San Francisco drag can be very outrageous and political. What inspired you to move there and join that scene, and how would you describe your time there?

I actually moved to SF 100% for love. My partner had a job offer there, and because he moved for me to Paris for few years, it seemed fair to do the same for him. So we moved to SF from Paris. It was definitely a challenge, but I had the chance to meet incredible people that welcomed me and introduced me to the drag scene there. It took me a minute to find my niche there because the drag scene there was so different, but I think people were interested to see someone new and different. I keep great memories of it.

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[Photo: This Bitch Magazine]
And then what prompted you to come do your thing in New York in 2015?

As much as I enjoyed the Bay Area, I needed more. San Francisco is great if you work in Tech, but for a (makeup) artist, it wasn’t fulfilling enough. I wanted to break through the fashion and beauty industry, and NYC was definitely the challenge I was looking for. I never used to play safe in my life, and taking over the Big Apple is probably every makeup artist’s dream. So we packed our bags and moved.

A big party / showcase that you were part of in 2018 was The Dollz Tour, with Erez Ben Ishay and Kimora Blac. How did you enjoy that experience?

The Dollz is a party my friend Erez and I planned on doing for a bit. He came up with the idea to do something that would mix the aesthetic of drag and the circuit music genre together. He asked me to be the face of it, and the rest is history. Kimora joined us later on, which was very fun. We got to travel places together and meet fans from Canada to Portugal. It was great.

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[Photo: Jono Madison]
While many in NYC have been graced with your tremendous beauty at fashion events and “look queen” soirees like Susanne Bartsch parties, not many have seen you perform. How would you describe a Nicky Doll performance today?

Think of a Pussycat Doll that changes aesthetic and tries to go for a Lady Gaga look. That’s basically what you’ll get 80% of the time, haha! I like to dance, but I like to bring edge and fashion to my looks. I can also go for some avant garde song choices and come up with a concept around it. The only type I have never done yet is the comedy genre–mostly because it requires so many cultural references in order to connect with the American audience I deal with on a daily basis. I don’t feel 100% confident to do that yet. But it’s been only three years that I perform in the US! Who knows what the future has in store for me… and you!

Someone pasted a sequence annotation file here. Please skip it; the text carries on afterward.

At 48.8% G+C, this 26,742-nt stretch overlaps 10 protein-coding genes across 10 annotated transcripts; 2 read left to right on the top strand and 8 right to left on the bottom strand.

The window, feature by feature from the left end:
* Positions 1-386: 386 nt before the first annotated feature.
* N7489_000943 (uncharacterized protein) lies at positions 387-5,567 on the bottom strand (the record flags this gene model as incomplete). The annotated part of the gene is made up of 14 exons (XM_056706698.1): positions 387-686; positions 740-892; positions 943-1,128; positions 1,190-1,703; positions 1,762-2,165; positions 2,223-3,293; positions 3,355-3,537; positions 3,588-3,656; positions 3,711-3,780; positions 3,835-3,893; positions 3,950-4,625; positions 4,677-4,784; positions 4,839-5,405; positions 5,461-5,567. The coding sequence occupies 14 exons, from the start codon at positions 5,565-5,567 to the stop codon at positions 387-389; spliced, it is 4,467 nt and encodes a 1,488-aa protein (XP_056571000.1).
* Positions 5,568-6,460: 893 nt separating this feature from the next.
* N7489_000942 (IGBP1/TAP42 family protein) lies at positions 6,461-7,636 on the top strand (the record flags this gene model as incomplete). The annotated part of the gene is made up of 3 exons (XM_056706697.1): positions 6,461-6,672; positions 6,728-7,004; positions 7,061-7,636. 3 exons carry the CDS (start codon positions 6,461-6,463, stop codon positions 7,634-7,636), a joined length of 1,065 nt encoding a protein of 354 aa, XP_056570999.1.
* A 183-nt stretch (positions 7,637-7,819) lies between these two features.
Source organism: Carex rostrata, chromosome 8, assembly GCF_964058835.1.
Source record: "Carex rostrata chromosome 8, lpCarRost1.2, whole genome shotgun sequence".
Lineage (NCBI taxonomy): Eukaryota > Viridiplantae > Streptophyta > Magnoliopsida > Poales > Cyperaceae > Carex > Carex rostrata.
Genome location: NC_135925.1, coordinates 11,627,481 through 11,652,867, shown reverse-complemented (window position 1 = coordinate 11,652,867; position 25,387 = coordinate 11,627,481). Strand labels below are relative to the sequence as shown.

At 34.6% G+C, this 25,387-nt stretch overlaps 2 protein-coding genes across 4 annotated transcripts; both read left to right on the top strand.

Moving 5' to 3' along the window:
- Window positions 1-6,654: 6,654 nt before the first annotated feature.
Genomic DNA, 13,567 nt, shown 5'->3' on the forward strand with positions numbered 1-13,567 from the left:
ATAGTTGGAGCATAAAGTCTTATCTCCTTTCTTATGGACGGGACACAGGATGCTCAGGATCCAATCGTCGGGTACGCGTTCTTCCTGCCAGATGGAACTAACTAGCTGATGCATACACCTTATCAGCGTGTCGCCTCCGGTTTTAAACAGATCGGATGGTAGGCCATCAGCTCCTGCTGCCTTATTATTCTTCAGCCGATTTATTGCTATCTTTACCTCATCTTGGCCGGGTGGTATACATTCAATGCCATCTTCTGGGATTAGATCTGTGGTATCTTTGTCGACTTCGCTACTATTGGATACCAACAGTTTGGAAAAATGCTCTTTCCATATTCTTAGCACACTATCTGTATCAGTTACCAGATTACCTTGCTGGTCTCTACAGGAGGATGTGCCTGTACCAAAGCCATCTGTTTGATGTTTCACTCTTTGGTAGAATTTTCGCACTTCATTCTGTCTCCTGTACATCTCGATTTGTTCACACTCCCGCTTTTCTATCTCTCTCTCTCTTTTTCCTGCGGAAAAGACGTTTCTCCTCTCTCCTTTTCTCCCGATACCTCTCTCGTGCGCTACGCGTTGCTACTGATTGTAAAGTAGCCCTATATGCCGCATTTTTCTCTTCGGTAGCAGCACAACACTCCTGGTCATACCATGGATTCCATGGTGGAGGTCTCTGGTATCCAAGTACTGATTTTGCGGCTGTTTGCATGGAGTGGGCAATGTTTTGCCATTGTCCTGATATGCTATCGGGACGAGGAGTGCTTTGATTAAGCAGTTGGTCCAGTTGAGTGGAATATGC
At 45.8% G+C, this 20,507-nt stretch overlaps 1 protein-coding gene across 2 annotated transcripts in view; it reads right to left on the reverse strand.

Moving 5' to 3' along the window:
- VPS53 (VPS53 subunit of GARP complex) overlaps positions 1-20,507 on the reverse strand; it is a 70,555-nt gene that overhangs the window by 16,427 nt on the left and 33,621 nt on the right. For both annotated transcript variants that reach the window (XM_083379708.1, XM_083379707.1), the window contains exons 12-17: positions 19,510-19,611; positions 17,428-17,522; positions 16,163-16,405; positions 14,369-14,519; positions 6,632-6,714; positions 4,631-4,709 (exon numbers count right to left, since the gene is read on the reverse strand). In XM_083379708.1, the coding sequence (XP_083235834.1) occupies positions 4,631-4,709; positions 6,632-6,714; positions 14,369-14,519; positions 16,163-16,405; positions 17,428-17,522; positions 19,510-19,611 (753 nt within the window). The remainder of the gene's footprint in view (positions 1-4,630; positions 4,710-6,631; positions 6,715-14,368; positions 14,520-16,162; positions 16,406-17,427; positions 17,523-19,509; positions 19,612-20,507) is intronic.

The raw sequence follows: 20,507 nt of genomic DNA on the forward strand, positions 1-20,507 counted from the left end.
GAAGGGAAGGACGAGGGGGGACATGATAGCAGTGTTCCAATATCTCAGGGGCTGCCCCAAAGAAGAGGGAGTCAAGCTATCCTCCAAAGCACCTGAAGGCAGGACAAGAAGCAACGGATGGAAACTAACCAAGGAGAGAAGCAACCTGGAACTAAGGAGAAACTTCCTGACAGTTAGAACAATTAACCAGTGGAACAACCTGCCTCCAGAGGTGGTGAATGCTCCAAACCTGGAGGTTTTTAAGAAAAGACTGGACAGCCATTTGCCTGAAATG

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What is a super important fact that the world needs to know about Nicky Doll?

She isn’t going anywhere. She thrived in France, and now is ready to conquer new lands. She is 100% joy, fun and passionate.

And is there anything you want to promote at this time?

I am going on tour in France for two week… so unless you’re in Nice Sept 27th and/or Paris Sept 28th, you will have to wait for me to come back to come see me perform in NYC area!

Do you think Ariana Grande or her “people” have really been stealing looks from Farrah Moan?

Abso-fucking-lutely. Is that a real question!?

Finally: since she shares your namesake, you might have thoughts on whether or not Nicky Minaj is really going to retire from music.

She’ll retire just long enough for people to beg her to come back, and gain back the attention and title of QUEEN that she misses so much. I miss her, though… her album Pink Friday was a very cool album, and actually inspired a lot my early Barbie doll vibes back in the day! Nicky Doll is a Barbz.

Thank you, Nicky!


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Check Thotyssey’s calendar for Nicky Doll’s upcoming appearances, and follow her on Facebook, InstagramYouTube and her website.